Telecommuting is increasingly common: Workers do all or part of their work from home and communicate with their office or colleagues by computer.How do you think society will be affected by this growth of telecommuting?
Telecommuting will have major effects in the worlds of work and family life. However, its biggest effect will be in the area of individual freedom, responsibility, and time management.
Work and workplaces will alter dramatically. Offices may become smaller, as fewer desks are needed. There will be greater need for high-bandwidth connections to link the office and the home, and even homes to other homes, as other employees and supervisors also begin working at home. Hours spent commuting, traffic jams, and fights for parking should diminish, as workers make fewer journeys or work staggered hours.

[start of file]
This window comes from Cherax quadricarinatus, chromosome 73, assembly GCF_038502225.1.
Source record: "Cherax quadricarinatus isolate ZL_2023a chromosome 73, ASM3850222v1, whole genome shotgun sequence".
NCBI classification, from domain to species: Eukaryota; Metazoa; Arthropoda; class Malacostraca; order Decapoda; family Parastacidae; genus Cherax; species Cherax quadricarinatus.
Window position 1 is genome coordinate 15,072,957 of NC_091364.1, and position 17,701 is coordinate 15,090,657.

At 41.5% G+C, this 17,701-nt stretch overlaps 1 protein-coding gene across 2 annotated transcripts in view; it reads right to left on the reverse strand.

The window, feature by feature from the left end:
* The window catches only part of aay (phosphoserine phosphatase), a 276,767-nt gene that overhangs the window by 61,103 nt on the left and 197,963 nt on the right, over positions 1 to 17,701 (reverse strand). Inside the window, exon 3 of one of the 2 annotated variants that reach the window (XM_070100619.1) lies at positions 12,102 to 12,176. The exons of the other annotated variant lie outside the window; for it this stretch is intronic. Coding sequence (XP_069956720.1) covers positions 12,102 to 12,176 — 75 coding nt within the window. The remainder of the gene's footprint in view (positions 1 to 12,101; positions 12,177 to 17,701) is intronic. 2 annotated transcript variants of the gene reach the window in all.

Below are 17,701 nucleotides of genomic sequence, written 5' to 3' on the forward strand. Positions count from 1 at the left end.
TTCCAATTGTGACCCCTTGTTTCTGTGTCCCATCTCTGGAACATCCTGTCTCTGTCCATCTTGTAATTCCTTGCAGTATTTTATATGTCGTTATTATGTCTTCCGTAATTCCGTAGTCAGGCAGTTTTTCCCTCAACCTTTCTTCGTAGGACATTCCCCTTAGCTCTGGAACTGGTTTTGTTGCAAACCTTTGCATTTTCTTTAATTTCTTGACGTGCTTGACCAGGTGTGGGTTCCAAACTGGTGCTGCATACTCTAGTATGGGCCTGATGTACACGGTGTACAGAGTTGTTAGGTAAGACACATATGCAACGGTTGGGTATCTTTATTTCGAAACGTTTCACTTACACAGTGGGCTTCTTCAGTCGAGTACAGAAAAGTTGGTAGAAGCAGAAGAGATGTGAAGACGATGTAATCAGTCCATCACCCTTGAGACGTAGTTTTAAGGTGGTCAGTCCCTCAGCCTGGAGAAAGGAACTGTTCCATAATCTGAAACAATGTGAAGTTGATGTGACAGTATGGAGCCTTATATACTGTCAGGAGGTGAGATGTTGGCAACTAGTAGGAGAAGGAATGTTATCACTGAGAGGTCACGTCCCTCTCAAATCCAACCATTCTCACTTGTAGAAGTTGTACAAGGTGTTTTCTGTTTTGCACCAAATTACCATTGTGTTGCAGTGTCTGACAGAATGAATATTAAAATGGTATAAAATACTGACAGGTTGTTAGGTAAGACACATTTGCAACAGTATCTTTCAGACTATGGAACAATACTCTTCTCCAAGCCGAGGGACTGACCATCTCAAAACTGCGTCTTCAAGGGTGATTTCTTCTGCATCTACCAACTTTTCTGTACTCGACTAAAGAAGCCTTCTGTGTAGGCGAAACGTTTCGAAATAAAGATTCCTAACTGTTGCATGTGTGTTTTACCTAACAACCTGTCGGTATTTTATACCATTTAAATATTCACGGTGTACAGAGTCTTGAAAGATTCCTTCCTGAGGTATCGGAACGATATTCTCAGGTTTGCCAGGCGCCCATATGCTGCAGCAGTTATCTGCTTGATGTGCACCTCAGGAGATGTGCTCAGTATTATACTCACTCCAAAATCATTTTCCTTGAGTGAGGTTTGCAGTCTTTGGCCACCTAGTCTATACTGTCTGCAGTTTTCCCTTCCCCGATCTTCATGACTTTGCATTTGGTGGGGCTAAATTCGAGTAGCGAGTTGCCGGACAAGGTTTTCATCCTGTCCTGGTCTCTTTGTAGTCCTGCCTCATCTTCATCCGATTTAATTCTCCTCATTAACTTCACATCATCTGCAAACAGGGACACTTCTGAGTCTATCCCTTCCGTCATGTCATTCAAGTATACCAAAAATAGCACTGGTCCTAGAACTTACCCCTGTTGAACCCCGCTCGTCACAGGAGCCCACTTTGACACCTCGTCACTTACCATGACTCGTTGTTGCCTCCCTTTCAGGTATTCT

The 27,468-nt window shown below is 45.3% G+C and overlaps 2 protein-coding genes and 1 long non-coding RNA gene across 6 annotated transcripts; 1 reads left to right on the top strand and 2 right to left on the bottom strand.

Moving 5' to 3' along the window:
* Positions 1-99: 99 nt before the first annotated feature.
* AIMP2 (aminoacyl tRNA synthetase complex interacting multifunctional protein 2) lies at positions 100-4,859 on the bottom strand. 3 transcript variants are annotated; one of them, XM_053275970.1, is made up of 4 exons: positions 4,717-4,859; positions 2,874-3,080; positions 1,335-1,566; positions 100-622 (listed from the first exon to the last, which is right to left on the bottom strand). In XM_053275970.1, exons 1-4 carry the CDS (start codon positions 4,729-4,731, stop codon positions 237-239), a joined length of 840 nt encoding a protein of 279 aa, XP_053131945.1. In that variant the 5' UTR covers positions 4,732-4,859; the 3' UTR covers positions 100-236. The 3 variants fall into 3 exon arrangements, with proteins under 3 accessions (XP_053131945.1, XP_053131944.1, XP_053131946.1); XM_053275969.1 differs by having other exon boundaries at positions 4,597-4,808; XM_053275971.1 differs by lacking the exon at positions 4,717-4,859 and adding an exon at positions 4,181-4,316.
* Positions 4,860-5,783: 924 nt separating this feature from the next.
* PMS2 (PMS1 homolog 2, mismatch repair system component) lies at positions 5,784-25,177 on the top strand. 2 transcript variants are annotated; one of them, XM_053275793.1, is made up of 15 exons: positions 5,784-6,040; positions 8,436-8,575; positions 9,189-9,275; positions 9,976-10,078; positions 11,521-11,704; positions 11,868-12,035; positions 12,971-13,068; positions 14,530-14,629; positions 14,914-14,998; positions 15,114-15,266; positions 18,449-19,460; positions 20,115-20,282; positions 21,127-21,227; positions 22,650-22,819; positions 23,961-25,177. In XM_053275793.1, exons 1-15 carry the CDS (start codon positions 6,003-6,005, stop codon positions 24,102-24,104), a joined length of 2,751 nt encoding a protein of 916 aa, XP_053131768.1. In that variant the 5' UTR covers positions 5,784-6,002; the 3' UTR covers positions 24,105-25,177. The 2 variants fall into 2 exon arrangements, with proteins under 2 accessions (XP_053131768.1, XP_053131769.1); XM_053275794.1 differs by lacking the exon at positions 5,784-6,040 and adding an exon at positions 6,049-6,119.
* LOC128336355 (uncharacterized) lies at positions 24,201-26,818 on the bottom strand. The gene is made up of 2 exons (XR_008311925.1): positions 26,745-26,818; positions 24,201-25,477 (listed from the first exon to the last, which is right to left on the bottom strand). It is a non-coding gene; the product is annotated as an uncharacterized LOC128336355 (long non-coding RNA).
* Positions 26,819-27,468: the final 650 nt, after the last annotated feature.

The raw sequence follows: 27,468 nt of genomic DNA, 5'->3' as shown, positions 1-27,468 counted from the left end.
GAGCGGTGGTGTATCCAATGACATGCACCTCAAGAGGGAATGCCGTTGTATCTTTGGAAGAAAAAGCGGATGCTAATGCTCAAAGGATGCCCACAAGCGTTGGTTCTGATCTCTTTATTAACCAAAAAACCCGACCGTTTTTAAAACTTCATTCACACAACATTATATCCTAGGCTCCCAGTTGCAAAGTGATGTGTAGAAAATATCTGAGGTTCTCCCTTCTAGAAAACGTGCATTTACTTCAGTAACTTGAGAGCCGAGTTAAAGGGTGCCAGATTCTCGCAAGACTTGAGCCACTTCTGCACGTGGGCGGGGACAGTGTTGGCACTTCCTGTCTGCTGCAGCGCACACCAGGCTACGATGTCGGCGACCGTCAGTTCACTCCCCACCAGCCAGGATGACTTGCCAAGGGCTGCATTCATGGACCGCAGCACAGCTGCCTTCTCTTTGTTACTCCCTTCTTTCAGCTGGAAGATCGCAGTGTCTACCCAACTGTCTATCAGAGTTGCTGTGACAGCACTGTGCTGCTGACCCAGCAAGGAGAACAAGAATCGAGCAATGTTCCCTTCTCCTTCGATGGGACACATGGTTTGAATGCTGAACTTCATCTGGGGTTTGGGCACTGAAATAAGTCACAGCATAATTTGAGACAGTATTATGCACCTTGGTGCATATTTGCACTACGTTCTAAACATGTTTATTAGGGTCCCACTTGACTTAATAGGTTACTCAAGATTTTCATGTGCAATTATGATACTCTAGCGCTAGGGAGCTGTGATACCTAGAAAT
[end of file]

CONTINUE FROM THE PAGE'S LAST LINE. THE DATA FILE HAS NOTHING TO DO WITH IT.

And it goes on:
Family life will also change. Workers, both husbands and wives, can arrange their work around family commitments such as taking children to school, cooking, leisure activities, etc. However, households will also have to set aside areas for work – particularly if both spouses are telecommuting.
However, although the ideas of more time at home and less time traveling are attractive, there are some drawbacks to telecommuting. People may feel unable to escape their work, and may even work longer or more unsocial hours. The quality of work may suffer because of the reduced face-to-face interaction with other employees. There may be delays if other workers are not immediately available. Telecommuters may feel isolated or unmotivated, or insecure about decisions. A major change will be in the way people think about work as a place or an institution. Instead, they will focus on the task or product. Workers may feel less loyal to a company and more inclined to change jobs or work part-time or on contract.
In conclusion, the effects are difficult to predict because they depend on the extent to which telecommuting becomes popular. However, telecommuting could be the start of a major societal shift, possibly as big as the Industrial Revolution which created our present ideas of work.
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